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2022 – An Act Protecting Research Animals

H. 901: An Act protecting research animals

MSPCA Position: Support
Sponsor: Senator Bruce Tarr, Representative Carolyn Dykema and Representative Michelle DuBois
Status: Passed by the House on May 9, 2022. Passed by the Senate on July 11, 2022. Signed by the Governor on August, 4, 2022, Chapter 149 of the Acts of 2022.

This legislation requires a research institution or product testing facility that intends to euthanize a dog or cat for any purpose other than scientific, medical, or educational research to offer the dog or cat for adoption to an animal shelter or animal rescue organization or through private placement before euthanizing the dog or cat.

This provides an opportunity for dogs and cats to live a life in a home as an adopted pet once their time in the research laboratory has come to an end—an opportunity that each of these dogs and cats deserve.

Current law: Federal law regulates the care and use of research animals while they are in the laboratory, but does not offer any protection to the animal once the research project ends, except regarding humane euthanasia. This legislation addresses the deficiency by facilitating an open relationship between laboratories and non-profit animal adoption organizations and by codifying the option for private placement of retired research dogs and cats where research facilities have established programs.

Proven model for success: There are a number of research facilities across the country that have instituted successful adoption programs for dogs and cats. Additionally, California, Connecticut, Delaware, Illinois, Maryland, Minnesota, Nevada, New York, Oregon, Rhode Island, Virginia, and Washington have already passed similar legislation – providing an opportunity for dogs and cats to live a life in a home as an adopted pet once their time in the laboratory has come to an end. People who have adopted dogs and cats formerly used in research attest to the resilience and affection of these animals once they are given the chance to flourish in a home environment.

Flexibility and discretion regarding adoption: The legislation is drafted so that research facilities are not forced to give any animals to specific groups. It would simply require that once an institution makes the determination that a dog or cat is no longer needed for research, is healthy, and doesn’t pose a risk to the health or safety of the public, the research facility must then reach out to an animal shelter or rescue organization to ascertain whether it can assist with placement in an adoptive home, or opt for private placement. This legislation does not require shelter or rescue organizations to take the animals offered by facilities.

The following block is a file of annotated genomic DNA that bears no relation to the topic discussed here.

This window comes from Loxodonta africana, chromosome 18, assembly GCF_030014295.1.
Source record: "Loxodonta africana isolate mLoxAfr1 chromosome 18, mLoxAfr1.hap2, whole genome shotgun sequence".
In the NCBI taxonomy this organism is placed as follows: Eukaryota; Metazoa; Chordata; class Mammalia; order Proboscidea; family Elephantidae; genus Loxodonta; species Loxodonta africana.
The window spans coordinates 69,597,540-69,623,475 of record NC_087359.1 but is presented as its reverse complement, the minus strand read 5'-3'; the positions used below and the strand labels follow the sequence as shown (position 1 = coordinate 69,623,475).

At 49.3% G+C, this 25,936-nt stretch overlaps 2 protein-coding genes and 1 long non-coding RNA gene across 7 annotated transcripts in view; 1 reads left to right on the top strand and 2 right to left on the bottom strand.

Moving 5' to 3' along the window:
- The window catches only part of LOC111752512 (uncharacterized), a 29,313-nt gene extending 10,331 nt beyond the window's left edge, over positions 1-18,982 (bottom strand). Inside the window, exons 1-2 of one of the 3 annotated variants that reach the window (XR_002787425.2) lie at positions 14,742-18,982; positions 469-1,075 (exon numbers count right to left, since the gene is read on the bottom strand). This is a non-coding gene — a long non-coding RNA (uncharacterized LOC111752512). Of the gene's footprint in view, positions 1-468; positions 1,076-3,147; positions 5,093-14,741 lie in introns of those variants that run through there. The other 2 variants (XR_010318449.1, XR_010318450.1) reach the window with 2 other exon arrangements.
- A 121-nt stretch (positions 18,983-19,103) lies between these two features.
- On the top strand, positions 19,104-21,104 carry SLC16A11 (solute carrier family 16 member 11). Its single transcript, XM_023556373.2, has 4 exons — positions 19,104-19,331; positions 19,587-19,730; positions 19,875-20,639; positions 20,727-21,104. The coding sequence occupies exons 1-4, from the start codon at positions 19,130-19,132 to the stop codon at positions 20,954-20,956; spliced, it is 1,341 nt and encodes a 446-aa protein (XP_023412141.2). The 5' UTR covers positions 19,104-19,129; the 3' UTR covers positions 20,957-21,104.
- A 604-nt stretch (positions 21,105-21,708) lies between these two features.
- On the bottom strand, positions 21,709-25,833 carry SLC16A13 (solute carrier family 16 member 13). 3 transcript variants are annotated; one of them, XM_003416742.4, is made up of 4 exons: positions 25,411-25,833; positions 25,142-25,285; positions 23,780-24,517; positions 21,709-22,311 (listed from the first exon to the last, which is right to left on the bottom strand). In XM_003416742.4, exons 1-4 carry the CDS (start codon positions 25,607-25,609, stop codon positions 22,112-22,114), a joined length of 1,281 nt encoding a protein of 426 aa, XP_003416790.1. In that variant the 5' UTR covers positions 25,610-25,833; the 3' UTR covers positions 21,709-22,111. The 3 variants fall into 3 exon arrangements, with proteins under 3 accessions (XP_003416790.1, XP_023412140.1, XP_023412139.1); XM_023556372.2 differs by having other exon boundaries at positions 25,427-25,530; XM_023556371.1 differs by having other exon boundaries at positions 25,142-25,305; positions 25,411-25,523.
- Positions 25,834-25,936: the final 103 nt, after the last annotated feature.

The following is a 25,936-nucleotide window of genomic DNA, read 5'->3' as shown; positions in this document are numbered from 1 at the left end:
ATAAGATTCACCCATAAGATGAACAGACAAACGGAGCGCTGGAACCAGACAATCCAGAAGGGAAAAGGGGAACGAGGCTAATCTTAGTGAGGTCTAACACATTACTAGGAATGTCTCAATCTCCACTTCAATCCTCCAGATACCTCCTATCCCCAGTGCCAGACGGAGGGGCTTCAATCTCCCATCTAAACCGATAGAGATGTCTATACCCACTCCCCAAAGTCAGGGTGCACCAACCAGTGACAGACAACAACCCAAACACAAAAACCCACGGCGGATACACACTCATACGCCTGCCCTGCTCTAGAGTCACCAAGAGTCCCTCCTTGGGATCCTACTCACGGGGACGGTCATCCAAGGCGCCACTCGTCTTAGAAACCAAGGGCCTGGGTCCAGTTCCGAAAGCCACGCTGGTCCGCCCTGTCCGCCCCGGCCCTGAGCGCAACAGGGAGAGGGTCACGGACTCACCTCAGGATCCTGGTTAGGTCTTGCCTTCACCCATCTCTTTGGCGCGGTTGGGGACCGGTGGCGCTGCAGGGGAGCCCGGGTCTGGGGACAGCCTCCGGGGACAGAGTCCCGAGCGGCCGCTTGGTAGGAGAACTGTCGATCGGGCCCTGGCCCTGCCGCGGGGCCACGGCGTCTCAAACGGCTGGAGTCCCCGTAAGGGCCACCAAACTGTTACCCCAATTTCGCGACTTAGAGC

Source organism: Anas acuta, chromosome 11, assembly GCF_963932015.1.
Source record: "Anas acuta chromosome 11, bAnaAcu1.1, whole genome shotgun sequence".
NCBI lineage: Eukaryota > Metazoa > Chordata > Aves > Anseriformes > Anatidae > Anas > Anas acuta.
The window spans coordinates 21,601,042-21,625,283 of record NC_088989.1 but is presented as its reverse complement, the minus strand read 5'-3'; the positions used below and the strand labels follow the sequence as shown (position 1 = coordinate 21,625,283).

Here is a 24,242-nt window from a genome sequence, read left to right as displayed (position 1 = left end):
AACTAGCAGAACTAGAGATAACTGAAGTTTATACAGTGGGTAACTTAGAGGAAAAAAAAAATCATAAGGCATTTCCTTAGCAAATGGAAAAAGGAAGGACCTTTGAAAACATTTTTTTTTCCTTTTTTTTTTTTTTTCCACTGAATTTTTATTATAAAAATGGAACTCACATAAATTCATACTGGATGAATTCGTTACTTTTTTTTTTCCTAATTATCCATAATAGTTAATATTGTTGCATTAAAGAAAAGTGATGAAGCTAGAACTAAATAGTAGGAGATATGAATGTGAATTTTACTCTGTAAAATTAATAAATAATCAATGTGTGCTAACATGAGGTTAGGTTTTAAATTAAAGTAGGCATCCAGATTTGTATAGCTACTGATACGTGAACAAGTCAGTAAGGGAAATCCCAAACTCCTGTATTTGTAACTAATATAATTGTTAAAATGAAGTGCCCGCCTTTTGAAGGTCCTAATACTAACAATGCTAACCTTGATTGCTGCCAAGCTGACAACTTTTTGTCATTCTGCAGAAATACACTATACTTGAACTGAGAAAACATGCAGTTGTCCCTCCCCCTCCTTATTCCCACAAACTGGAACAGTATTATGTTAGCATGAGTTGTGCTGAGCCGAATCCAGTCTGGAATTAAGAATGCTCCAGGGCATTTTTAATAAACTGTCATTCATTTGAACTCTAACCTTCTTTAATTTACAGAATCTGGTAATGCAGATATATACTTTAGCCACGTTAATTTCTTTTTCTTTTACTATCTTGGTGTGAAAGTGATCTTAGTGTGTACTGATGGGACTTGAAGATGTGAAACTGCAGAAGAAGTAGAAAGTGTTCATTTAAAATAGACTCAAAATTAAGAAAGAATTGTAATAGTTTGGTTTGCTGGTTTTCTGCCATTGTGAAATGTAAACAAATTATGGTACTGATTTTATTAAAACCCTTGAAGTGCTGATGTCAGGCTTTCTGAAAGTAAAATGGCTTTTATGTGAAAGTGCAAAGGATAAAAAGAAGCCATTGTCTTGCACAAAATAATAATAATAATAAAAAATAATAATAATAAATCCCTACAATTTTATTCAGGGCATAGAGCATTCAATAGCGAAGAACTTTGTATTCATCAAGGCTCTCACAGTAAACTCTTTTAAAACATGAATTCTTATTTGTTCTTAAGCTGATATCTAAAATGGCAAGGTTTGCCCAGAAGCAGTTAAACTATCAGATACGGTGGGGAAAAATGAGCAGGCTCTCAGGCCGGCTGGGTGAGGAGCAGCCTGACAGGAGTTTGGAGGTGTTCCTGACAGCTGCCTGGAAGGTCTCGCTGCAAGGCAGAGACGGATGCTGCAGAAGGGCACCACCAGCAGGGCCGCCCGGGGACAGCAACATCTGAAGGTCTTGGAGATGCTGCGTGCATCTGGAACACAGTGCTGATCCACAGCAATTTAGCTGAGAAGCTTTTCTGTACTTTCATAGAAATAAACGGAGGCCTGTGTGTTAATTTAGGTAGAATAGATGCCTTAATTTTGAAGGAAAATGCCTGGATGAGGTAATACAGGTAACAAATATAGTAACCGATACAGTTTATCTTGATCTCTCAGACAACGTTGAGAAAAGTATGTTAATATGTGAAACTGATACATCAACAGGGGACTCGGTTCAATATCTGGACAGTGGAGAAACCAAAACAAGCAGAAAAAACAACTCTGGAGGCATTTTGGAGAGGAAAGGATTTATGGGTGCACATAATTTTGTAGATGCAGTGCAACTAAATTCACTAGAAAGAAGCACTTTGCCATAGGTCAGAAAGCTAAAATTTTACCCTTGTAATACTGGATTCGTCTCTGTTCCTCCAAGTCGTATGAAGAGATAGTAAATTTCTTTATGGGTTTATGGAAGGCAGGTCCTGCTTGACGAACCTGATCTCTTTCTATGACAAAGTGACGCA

Does not impact the conduct of research: This legislation does not impact the research itself; it simply offers these animals the chance to live out whatever time they have left in an adoptive home. Since discretion regarding when to retire and offer animals for adoption remains entirely with the research facilities, there are no concerns of regulatory burdens.

Companion animals deserve the opportunity to live in a home. By formalizing the practice of adoption for animals used in research, this legislation benefits dogs and cats that make or will make contributions to scientific development in the Commonwealth of Massachusetts.

Learn more:

In the News:

Dogs used in local research labs get chance at new life through adoption, September 15, 2021. 7 News Boston.


This list represents anyone who has signed on to co-sponsor any of the three pieces of legislation above. Click on the bill number above to see a list of legislators who specifically signed on to that bill.

State Senators:

Name District/Address
Bruce E. Tarr First Essex and Middlesex
Jason M. Lewis Fifth Middlesex
Brendan P. Crighton Third Essex
Sal N. DiDomenico Middlesex and Suffolk
Patrick M. O’Connor Plymouth and Norfolk
Sonia Chang-Diaz Second Suffolk

State Representatives:

Name District/Address
Carolyn C. Dykema 8th Middlesex
Michelle M. DuBois 10th Plymouth
Lindsay N. Sabadosa 1st Hampshire
Steven G. Xiarhos 5th Barnstable
Colleen M. Garry 36th Middlesex
Lori A. Ehrlich 8th Essex
Jack Patrick Lewis 7th Middlesex
Jeffrey N. Roy 10th Norfolk
Richard M. Haggerty 30th Middlesex
Elizabeth A. Malia 11th Suffolk
David Allen Robertson 19th Middlesex
Adam J. Scanlon 14th Bristol
Tommy Vitolo 15th Norfolk
James K. Hawkins 2nd Bristol
Tami L. Gouveia 14th Middlesex
Peter Capano 11th Essex
Josh S. Cutler 6th Plymouth
Bradley H. Jones, Jr. 20th Middlesex
Patricia A. Haddad 5th Bristol
Thomas M. Stanley 9th Middlesex
David M. Rogers 24th Middlesex
John Barrett, III 1st Berkshire
Kimberly N. Ferguson 1st Worcester
Sean Garballey 23rd Middlesex
Steven C. Owens 29th Middlesex
Daniel M. Donahue 16th Worcester
James Arciero 2nd Middlesex
Jon Santiago 9th Suffolk
Carol A. Doherty 3rd Bristol
Kate Lipper-Garabedian 32nd Middlesex
Paul W. Mark 2nd Berkshire
Ann-Margaret Ferrante 5th Essex
Natalie M. Higgins 4th Worcester
Steven S. Howitt 4th Bristol
Adrian C. Madaro 1st Suffolk
William C. Galvin 6th Norfolk
Danillo A. Sena 37th Middlesex

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